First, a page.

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Thursday, April 2, 2015

Spring Preemergent Applications for Crabgrass

Every year around this time I start receiving questions regarding when to apply preemergent herbicides for preventing crabgrass establishment in lawns. Crabgrass germination is driven by soil temperatures and because of this we cannot rely on a calendar date to tell us when to apply our preemergent products. The reality is, if we wait too long and miss the window of opportunity to apply crabgrass preventers, these products will not do much for control of crabgrass. For this reason I like to rely on a couple of website resources that help to determine when to make these applications.  The first website that I like to use can be found here: This is a site operated by Michigan State University and the model uses air temperature predictors to determine when to apply crabgrass preventers. Simply select the tab "Crabgrass PRE", enter your zip code, and the map will be created.  For a more detailed explanation of how to utilize this website for crabgrass prevention, see this great post from Dr. Aaron Patton at Purdue University.

The other website that I like to use is the University of Minnesota's Climatology Working Group Site. On this site you can look up weather information including soil temperatures for your specific location in the state. Preemergent herbicides for crabgrass should be applied before soil temperatures are 55 degrees in the upper 1-2 inches for several days.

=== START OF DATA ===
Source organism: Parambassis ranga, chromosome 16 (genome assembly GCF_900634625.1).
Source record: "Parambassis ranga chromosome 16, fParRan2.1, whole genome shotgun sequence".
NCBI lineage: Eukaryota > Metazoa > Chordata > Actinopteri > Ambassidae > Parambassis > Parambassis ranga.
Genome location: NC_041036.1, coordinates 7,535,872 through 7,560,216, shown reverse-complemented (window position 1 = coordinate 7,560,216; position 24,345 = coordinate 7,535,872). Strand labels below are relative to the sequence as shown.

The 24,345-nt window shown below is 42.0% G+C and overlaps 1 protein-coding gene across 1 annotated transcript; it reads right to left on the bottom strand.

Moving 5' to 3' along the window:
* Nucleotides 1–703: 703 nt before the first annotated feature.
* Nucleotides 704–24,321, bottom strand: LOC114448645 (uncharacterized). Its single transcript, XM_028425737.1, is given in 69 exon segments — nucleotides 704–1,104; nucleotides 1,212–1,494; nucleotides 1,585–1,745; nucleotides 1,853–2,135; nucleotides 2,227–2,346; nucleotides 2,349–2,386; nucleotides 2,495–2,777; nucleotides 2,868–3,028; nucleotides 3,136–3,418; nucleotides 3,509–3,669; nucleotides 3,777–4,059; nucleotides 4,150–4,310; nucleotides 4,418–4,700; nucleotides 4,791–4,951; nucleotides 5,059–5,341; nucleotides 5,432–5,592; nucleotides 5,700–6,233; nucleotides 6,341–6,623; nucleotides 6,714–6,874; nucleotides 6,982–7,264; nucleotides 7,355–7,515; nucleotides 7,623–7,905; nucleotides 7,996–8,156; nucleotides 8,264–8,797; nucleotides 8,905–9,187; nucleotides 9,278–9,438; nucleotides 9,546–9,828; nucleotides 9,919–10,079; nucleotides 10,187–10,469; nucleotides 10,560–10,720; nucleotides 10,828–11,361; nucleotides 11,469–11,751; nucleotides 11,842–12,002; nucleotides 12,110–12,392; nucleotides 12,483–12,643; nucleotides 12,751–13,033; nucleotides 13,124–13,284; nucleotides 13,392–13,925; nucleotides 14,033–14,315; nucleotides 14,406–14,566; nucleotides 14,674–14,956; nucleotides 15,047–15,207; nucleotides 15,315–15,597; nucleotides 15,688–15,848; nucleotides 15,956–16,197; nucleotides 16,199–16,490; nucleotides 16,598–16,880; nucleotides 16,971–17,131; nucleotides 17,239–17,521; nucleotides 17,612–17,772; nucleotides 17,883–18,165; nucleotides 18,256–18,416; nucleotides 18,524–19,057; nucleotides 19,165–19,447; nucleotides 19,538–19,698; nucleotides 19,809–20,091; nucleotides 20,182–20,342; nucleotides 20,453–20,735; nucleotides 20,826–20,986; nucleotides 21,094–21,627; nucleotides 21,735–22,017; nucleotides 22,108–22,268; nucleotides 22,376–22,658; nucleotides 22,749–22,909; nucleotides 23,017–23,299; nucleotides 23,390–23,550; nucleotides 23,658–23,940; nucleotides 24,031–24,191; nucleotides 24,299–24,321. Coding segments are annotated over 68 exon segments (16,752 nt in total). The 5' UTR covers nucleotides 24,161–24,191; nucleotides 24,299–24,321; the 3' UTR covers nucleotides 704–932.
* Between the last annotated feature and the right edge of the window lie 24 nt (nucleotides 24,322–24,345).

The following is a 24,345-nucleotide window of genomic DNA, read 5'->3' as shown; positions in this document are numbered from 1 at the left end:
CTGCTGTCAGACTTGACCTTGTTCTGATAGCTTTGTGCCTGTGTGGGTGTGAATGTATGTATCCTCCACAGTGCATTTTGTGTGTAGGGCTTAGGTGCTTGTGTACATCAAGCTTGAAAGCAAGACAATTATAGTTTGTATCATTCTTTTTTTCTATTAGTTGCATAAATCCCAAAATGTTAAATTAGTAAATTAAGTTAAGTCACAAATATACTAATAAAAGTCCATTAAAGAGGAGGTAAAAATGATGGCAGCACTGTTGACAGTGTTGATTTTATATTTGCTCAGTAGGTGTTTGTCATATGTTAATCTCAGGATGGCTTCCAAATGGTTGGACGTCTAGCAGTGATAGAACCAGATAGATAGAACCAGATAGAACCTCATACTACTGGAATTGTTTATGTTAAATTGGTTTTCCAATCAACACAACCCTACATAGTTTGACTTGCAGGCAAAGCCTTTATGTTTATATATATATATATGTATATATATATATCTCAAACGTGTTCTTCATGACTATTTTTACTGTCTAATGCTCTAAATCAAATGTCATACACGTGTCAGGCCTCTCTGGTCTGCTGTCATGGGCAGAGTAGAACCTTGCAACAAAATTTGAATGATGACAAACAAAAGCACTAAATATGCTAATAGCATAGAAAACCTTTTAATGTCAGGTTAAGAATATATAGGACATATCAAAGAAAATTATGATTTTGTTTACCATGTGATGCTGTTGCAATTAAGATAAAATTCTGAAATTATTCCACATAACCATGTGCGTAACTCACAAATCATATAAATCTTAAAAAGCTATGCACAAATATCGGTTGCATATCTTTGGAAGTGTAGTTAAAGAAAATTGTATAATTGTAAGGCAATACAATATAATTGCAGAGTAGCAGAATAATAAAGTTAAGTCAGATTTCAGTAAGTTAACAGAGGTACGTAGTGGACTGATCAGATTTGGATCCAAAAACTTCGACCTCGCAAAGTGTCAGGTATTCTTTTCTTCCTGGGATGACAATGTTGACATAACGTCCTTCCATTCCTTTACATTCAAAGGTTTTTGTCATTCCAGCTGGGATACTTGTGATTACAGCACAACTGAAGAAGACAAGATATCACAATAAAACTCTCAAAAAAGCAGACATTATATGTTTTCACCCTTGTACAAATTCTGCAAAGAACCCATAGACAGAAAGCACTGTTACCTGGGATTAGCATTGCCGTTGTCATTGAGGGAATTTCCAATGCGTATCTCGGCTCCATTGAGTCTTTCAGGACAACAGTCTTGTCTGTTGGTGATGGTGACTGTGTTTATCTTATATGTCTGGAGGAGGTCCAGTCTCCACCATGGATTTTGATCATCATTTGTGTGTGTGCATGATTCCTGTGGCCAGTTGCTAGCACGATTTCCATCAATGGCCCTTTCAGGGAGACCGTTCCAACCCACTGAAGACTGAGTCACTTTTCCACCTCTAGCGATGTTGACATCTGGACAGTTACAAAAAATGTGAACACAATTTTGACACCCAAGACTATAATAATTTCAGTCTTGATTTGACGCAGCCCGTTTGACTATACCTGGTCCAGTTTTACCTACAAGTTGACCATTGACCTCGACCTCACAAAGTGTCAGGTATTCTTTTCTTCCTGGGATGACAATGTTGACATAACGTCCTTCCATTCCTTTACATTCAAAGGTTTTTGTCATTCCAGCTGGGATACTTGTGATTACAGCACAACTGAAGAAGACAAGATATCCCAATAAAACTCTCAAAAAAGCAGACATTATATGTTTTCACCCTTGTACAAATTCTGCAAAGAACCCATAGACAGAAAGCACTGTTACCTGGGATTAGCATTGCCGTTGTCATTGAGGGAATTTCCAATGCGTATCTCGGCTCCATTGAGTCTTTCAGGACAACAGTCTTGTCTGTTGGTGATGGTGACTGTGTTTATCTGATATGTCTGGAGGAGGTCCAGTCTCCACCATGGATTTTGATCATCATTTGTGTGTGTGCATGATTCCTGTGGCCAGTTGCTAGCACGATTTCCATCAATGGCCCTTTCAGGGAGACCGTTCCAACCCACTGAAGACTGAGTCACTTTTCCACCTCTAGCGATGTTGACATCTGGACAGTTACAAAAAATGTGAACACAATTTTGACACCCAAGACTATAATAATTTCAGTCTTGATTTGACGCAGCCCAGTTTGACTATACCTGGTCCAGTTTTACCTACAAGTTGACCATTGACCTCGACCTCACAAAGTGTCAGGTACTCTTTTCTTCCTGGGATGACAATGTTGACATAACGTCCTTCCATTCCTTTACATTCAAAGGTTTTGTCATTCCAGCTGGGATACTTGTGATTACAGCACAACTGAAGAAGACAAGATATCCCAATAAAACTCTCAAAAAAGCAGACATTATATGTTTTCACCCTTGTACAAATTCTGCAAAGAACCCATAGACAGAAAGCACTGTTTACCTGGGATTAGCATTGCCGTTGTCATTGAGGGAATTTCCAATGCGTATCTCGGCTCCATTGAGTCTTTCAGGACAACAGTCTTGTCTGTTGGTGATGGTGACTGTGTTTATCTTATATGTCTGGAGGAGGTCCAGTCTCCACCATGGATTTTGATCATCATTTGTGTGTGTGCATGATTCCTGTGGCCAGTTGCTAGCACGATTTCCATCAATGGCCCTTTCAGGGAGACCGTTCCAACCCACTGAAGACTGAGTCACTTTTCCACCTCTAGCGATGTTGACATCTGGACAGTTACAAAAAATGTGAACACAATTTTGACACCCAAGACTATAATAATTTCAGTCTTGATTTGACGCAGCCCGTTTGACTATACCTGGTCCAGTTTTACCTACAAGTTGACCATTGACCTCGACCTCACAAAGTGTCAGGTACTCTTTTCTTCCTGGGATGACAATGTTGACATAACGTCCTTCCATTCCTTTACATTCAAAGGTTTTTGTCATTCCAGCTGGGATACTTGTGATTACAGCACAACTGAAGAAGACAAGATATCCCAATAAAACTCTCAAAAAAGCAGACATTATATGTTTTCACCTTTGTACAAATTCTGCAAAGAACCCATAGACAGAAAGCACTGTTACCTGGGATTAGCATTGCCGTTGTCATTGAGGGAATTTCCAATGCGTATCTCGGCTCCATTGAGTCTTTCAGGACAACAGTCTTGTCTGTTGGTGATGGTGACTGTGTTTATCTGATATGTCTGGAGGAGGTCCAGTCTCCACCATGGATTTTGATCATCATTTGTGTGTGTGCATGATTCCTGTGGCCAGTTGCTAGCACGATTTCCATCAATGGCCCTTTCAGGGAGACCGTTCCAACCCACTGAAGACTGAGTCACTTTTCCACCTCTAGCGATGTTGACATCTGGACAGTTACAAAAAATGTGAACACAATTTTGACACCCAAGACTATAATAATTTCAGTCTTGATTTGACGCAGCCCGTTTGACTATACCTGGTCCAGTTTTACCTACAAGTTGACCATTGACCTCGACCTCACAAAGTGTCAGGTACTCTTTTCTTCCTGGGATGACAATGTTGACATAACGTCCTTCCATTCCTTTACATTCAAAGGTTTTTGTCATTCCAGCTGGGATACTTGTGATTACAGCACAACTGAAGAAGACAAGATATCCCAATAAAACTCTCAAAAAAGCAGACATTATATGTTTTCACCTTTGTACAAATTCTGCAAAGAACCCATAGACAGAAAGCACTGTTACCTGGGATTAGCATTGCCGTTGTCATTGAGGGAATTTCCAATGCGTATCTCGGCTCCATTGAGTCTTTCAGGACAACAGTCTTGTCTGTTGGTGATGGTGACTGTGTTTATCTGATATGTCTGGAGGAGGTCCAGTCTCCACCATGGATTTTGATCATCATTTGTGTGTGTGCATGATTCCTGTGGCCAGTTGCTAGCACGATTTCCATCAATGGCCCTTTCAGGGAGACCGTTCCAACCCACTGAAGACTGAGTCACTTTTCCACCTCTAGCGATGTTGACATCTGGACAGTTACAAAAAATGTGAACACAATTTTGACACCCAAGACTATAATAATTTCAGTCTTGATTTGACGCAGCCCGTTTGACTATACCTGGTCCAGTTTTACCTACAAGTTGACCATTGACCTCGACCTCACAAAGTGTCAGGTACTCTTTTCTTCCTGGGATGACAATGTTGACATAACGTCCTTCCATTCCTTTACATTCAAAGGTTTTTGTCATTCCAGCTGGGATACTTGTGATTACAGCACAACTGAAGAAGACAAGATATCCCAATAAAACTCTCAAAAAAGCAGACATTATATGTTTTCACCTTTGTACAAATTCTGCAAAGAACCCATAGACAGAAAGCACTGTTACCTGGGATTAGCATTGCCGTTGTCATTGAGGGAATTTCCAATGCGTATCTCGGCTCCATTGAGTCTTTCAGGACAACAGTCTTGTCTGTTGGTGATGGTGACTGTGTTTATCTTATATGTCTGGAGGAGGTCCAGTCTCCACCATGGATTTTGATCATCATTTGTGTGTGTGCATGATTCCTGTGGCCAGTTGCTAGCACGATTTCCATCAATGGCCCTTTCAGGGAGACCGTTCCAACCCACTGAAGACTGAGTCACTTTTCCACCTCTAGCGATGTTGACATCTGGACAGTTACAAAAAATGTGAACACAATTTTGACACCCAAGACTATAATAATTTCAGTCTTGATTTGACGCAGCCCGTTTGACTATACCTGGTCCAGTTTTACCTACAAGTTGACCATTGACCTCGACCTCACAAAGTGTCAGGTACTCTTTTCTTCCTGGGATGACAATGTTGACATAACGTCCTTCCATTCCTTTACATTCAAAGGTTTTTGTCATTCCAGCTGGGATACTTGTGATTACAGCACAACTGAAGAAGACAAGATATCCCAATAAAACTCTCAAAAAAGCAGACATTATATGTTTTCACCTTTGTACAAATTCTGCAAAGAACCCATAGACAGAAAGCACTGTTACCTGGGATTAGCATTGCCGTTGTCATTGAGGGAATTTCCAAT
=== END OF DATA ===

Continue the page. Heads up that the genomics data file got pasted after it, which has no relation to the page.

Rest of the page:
Now here's something else to think about. Crabgrass preventers that include fertilizer, like Scott's Turf Builder with Halt's Crabgrass Preventer, can be convenient for both professional turfgrass managers and homeowners. However, when using products that offer the convenience of a 2 in 1 (fertilizer with herbicide), it may be more difficult to identify an ideal timing for application. By this I mean that the appropriate time for applying a crabgrass preventer may not coincide with the time to fertilize.  Typically we suggest to apply fertilizer to your lawn when it is actively growing in the spring from mid-May to early-June. If the lawn isn't actively growing and quick release sources of fertilizer are used, there is a potential for these nutrients to be lost through leaching or runoff.  Crabgrass preventers should go down from mid-April to mid-May, which is often too early for fertilizing.  For these reasons, I suggest to use caution with these products and carefully consider when would be the appropriate time to make applications depending on where you are in the state.  Products containing slow release sources of nitrogen can be put down earlier than products with quick release sources.

Visit these resources for more information on preventing crabgrass, including identifying crabgrass and choosing herbicides from Purdue University and Dr. Aaron Patton's Program.

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